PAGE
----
Day 4 - Missing Salesman - 61 visitors
On this day I was initially a little worried as the first few groups of people would take awfully long before exiting the studio. So much so that I would actually go back into the studio after they left to make sure they didn't steal anything, lol. (My equipment was well packed away and out of sight as you can see from the photos, so the chances of theft was very minimal.)
As the day went on though I got used to the people taking longer to emerge from the studio. This was the norm using this sales technique.
I could hear couples discussing among themselves, even groups chatting to each other inside the studio. All in their normal voices.
When needed people would come and ask me questions and if required I would walk into the studio to assist.
Many would come and have a short chat to me before leaving.
Most people were spending at least 10 to 15 minutes inside the studio.
How many Sales Did I Make?
Here are the amounts of sales made on each day:
Day 1 (Introverted Salesman) - No Sales
Day 2 (Extroverted Salesman) - 3 Sales
Day 3 (Meet and Greet Salesman) - 2 Sales
Day 4 (Missing Salesman) - 9 Sales
My thoughts on the results:
Day 1 (Introverted Salesman) - 76 visitors - No Sales
I felt that quietly sitting in the corner created a very formal, library like atmosphere in the studio. People were certainly afraid to speak to each other.
I think this is the single reason for the lack of sales on the day.
People buy art either to decorate their homes or as a potential financial investment.
If there are multiple parties involved in the decision making process, they need to be able to discuss among themselves. Preferably in private.
With me sitting in the corner I think they felt like I was eavesdropping on the conversations, hence the whispering.
This made it difficult for them to come to a decision, so they rather left.
Day 2 (Extroverted Salesman) - 57 visitors - 3 Sales
Even though I am not a natural extrovert, I really enjoyed this day.
Most people like to talk to the artist. This is a fabulous opportunity to build a relationship with your buyers so that when they buy one of your artworks, they can saying that they know the artist.
I did however find that the people who spent the most time chatting to me were fellow artist. Many of those were clearly never going to buy anything from me. They were however happy to siphon off as many painting tips and tricks from me as they could.
Don't get me wrong. Chatting to, making friends with and collaborating with other artists is a vital part of becoming a successful artist. You just have to be careful that it is not at the expense of a sale. You have to ensure that your exhibit remains and exhibit and does not become an art lesson.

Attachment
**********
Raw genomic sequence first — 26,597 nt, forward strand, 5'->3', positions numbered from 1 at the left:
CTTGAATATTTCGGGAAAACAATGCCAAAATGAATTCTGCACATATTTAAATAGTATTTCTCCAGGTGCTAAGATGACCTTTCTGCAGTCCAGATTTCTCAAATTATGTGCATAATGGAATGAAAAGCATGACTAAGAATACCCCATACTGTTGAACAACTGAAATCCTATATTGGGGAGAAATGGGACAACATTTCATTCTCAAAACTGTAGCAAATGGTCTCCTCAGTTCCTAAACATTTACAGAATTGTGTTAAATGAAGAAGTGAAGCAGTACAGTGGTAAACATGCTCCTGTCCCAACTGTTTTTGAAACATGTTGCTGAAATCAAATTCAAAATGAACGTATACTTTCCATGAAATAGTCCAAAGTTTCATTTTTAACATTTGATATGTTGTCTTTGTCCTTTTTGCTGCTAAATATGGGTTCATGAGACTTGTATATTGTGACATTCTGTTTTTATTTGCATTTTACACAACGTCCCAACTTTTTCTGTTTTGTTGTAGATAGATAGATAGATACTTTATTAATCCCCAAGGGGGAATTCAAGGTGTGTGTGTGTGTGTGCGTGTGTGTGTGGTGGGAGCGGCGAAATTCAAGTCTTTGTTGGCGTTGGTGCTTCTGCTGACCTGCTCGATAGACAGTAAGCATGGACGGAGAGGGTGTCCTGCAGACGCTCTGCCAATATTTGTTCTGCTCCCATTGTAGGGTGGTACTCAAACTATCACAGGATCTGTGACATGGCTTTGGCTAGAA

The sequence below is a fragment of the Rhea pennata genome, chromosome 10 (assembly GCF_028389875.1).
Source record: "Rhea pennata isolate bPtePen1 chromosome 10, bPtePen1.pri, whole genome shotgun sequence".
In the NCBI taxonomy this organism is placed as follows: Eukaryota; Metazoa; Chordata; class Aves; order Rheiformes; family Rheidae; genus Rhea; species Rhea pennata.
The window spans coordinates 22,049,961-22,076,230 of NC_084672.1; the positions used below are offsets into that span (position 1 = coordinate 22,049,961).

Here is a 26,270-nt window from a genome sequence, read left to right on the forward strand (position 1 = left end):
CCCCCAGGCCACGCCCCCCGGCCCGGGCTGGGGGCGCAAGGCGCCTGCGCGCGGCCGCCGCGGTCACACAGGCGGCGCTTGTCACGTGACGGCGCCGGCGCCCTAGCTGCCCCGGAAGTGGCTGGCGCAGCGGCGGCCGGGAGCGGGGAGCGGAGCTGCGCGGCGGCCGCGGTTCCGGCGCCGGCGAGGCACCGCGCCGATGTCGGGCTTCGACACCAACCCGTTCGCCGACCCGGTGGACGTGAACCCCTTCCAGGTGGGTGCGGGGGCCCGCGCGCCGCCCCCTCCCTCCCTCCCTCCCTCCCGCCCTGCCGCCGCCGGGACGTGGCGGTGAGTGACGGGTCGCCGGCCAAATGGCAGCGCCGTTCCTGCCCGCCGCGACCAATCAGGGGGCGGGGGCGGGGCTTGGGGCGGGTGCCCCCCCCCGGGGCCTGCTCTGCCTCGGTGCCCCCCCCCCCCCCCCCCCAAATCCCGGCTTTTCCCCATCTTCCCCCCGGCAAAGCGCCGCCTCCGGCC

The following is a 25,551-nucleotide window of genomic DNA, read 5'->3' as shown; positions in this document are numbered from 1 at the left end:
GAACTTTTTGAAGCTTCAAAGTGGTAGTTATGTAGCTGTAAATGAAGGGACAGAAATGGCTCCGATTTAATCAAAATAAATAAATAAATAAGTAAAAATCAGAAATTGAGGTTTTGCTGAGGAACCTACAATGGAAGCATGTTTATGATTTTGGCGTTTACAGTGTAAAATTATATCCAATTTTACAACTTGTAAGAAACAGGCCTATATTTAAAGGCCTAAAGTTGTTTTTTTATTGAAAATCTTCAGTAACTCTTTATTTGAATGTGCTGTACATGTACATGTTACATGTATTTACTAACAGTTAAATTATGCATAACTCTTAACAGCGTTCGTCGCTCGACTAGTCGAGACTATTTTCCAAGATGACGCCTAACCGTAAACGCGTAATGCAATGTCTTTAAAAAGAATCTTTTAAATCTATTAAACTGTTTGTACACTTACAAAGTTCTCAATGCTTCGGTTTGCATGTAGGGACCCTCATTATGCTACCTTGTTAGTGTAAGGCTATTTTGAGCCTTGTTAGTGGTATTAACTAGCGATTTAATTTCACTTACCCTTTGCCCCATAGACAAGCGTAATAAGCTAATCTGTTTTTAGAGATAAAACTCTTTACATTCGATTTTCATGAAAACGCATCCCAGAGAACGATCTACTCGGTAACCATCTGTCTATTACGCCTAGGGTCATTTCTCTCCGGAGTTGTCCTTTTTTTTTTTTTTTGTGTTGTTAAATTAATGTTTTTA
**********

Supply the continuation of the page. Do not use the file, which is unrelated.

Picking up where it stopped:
I did however feel that the chatty atmosphere allowed people to open up and discuss their artworks more.
Couples were openly discussing where specific artworks would look good in their house,etc.
People were all so openly discussing the possibility of commissioning and artwork from me. (None of these did however materialize this time, but they could just as well have, which would have increased amount of sales for the day.)
I also felt that people were spending more time chatting to me instead of looking at my artworks.
Day 3 (Meet and Greet Salesman) - 101 visitors - 2 Sales
I was quite happy with this tactic. I think it would work well for an introverted artist.
I was still interacting with the people during the day, but it tended to be short conversations.
People were however still able to browse their artworks without feeling as though I was breathing over the shoulder.
Day 4 (Missing Salesman) - 61 visitors - 9 Sales
To say that this day was a huge surprise to me has to be the understatement of the year.
This method was clearly a success because the visitors were under absolutely no pressure.
They could wander around, look as closely as they wanted to at the paintings and chat to each other without worrying about me hearing them. They could go back and forth between the artworks as many times as they wanted in order to discuss, compare (and negotiate with their partner), etc.
Today the artworks did all the talking and the selling. Seems like they did a better job than I do and that makes perfect sense.
It doesn't matter how nice it is chatting to me, it is the artwork that they will be looking at on a daily basis for years to come.
By keeping the salesman at a distance it was up to the customer to sell themselves.
People were however not shy to talk to me when needed. And many people chatted to me for ages outside by the swing.
Although it is nice to chat to your customers and it is an important part of becoming a successful artist, always try to give your buyers the space they need to have a good look at your artworks and make a buying decision.
Remember everybody likes to buy things but nobody likes to be sold to.
Whether you are selling a tiny charm or a large painting, don't buying trigger stays the same: The buyer must like the item.
The more time you can give them to like one of your artworks, the higher chance you have of making a sale.
What will I be doing during my next home exhibition?
Sitting on the swing of course.